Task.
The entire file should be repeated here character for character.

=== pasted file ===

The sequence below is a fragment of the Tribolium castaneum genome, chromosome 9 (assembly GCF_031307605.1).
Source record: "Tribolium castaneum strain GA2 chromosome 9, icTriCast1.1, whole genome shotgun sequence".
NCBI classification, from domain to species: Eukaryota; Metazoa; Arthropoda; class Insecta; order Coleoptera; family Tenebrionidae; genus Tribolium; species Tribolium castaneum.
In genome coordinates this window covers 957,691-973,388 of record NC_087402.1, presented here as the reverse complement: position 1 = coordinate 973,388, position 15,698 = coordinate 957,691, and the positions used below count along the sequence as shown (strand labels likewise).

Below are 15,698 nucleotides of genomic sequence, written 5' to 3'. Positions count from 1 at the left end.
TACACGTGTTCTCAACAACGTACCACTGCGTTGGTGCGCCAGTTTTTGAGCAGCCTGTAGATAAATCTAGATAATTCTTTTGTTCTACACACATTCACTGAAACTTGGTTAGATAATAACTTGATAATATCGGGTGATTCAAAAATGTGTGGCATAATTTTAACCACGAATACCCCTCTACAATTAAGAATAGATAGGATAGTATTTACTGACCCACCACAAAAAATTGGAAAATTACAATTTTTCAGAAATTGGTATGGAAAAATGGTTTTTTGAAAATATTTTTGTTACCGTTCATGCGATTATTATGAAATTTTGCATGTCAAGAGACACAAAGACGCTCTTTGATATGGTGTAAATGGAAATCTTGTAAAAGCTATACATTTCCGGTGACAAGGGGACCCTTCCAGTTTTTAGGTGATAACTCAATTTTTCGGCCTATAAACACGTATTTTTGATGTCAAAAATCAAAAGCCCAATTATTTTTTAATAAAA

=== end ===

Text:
The sequence below is a fragment of the Tribolium castaneum genome, chromosome 9 (assembly GCF_031307605.1).
Source record: "Tribolium castaneum strain GA2 chromosome 9, icTriCast1.1, whole genome shotgun sequence".
NCBI classification, from domain to species: Eukaryota; Metazoa; Arthropoda; class Insecta; order Coleoptera; family Tenebrionidae; genus Tribolium; species Tribolium castaneum.
In genome coordinates this window covers 957,691-973,388 of record NC_087402.1, presented here as the reverse complement: position 1 = coordinate 973,388, position 15,698 = coordinate 957,691, and the positions used below count along the sequence as shown (strand labels likewise).

Below are 15,698 nucleotides of genomic sequence, written 5' to 3'. Positions count from 1 at the left end.
TACACGTGTTCTCAACAACGTACCACTGCGTTGGTGCGCCAGTTTTTGAGCAGCCTGTAGATAAATCTAGATAATTCTTTTGTTCTACACACATTCACTGAAACTTGGTTAGATAATAACTTGATAATATCGGGTGATTCAAAAATGTGTGGCATAATTTTAACCACGAATACCCCTCTACAATTAAGAATAGATAGGATAGTATTTACTGACCCACCACAAAAAATTGGAAAATTACAATTTTTCAGAAATTGGTATGGAAAAATGGTTTTTTGAAAATATTTTTGTTACCGTTCATGCGATTATTATGAAATTTTGCATGTCAAGAGACACAAAGACGCTCTTTGATATGGTGTAAATGGAAATCTTGTAAAAGCTATACATTTCCGGTGACAAGGGGACCCTTCCAGTTTTTAGGTGATAACTCAATTTTTCGGCCTATAAACACGTATTTTTGATGTCAAAAATCAAAAGCCCAATTATTTTTTAATAAAA